On this Memorial Day, I would like to dedicate this blog post to all the American veterans of war. A special dedication should go to those veterans who have made the ultimate sacrifice for this great country of ours, and have given their lives in the line of duty. They have served our country honorably and without their generosity, we would not enjoy the freedoms that we do today. Let us all be proud of our military men and women. It is because of them that we live in the best country on the earth.
I was going to leave this blog post as is, in observation of Memorial Day. I instead decided to discuss and highlight a veteran of the United States military, who was also a physician. I hope this will become the beginning of a “Who is?” series, and in the future will highlight other physician of accomplishment in history.
Who is Dr. William Beaumont?
The Beaumont family immigrated to the American colonies in the 1600’s, and William’s father and uncles fought in the Revolutionary War. Dr. William Beaumont was a military surgeon, who served in the War of 1812. Before serving in the war, he began “reading” under Dr. Benjamin Moore of Champlain. At that time, there were very few medical schools in the United States and medical students began by studying with the guidance of senior doctor, and then performing an apprenticeship. Dr. Beaumont completed his apprenticeship with Dr. Benjamin Chandler and Dr. Truman Powell in St. Albans, Vermont. The Medical Society of Vermont subsequently approved him to practice medicine. After obtaining his medical license, he enlisted in the U.S. Army as a surgeon’s mate. During the War of 1812, Dr. Beaumont was in charge of amputating arms and legs of wounded soldiers. He also treated soldiers for dysentery, pleurisy, pneumonia, sore throats, and rheumatism with medications that included wine, opium, snakeroot, mercury, wood resins, and turpentine. Obviously, the state of the pharmacopeia was not as advanced as it is today. At the end of the war, Dr. Beaumont left the army and started a private practice in Plattsburgh, NY. He later re-enlisted in 1819, and served as a post surgeon at Fort Mackinac. In June of 1822, Dr. Beaumont treated Alexis St. Martin for an accidental gunshot wound to the stomach. He was treated palliatively, and Dr. Beaumont gave him a grave prognosis as he thought that he would die of a fatal injury. Mr. St. Martin survived but developed a hole, or fistula, in his stomach. Mr. St. Marin could not return to his previous line of work, and Dr. Beaumont hired him as a handyman. Dr. Beaumont saw the opportunity for medical experimentation and conducted several trials of gastric digestion that he would become famous for as the “Father of Gastric Physiology”. Dr. Beaumont inserted meat attached to silk string into the fistula of Mr. St. Martin and removed it after various intervals of time for analysis. He also extracted gastric acid from Mr. St. Martin and used it in experiments of digestion. Dr. William Beaumont would late write a book describing his experiments entitled “Experiments and Observations on the Gastric Juice and the Physiology of Digestion“. Dr. Beaumont served at several other posts in the U.S. army which included Fort Niagara in New York, Fort Howard in Green Bay, Wisconsin, and finally in St. Louis, Missouri. Dr. Beaumont has had several schools and hospitals named after him and they include William Beaumont High School in St. Louis, Missouri, William Beaumont Hospital in Royal Oak, Michigan, William Beaumont Hospital in Troy, Michigan, William Beaumont Hospital in Grosse Pointe, Michigan, and finally William Beaumont Army Medical Center in El Paso, Texas. Dr. Beaumont followed the Hippocratic phrase that states, “He who would become a surgeon should join an army and follow it”.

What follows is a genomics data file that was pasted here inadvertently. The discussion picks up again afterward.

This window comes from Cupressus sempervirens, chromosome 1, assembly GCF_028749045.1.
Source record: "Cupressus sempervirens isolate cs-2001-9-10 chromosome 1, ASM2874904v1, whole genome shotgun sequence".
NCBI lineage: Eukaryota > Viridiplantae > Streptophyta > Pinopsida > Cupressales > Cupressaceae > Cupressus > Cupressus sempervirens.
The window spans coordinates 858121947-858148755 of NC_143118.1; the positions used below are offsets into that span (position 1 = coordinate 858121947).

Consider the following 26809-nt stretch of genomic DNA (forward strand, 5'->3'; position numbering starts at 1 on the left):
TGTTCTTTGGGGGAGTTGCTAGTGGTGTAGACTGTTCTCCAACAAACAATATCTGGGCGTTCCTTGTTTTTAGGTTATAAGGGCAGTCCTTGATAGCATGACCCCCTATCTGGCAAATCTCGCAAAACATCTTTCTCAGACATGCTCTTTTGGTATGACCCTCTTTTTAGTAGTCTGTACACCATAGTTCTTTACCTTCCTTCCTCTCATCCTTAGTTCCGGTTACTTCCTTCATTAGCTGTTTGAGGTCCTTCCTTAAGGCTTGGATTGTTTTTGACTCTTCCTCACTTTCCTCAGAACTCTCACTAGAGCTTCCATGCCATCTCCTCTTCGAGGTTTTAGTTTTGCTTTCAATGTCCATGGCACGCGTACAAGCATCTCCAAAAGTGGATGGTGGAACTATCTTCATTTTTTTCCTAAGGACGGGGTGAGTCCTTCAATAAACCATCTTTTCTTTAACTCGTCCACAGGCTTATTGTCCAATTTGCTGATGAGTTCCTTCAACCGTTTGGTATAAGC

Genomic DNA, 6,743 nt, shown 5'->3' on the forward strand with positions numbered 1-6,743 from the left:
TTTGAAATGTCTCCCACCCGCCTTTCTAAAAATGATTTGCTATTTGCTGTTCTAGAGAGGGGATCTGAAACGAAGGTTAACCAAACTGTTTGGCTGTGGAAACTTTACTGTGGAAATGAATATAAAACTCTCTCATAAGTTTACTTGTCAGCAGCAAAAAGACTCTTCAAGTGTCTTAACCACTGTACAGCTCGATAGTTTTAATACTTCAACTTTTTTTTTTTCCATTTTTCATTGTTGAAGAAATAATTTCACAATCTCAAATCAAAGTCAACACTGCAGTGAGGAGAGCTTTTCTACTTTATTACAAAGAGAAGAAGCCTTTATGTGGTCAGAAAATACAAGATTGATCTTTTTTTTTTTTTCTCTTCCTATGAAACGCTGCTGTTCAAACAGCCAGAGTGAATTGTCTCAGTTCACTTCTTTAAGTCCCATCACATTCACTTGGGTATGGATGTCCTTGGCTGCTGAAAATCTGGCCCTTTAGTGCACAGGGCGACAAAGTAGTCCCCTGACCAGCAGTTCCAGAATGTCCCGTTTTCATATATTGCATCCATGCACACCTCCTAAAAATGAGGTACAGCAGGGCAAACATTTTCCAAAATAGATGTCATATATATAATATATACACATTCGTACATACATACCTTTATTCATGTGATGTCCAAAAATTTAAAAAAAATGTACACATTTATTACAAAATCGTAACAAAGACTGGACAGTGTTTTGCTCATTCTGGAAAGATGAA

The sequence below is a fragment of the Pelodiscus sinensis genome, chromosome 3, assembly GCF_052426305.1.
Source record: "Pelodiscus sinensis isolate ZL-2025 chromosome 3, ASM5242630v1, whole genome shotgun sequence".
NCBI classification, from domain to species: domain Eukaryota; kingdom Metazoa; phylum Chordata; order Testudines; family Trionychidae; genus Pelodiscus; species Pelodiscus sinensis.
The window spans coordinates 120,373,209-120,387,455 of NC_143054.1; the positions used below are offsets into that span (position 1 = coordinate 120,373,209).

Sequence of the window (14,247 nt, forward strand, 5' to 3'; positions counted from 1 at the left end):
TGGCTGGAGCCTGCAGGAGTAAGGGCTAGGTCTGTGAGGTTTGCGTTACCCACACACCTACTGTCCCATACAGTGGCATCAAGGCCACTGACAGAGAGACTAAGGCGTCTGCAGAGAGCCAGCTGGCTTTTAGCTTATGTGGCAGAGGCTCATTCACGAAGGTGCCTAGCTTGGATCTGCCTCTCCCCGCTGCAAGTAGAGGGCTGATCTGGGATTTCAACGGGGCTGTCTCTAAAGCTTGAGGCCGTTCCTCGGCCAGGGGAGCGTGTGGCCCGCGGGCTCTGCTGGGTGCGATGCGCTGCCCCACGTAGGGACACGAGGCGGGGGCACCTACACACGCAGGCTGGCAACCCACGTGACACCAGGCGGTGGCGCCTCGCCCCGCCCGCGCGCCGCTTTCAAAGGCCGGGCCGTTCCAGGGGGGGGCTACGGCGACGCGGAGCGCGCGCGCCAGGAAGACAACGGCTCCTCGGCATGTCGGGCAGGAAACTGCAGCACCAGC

CLICH HERE for Reference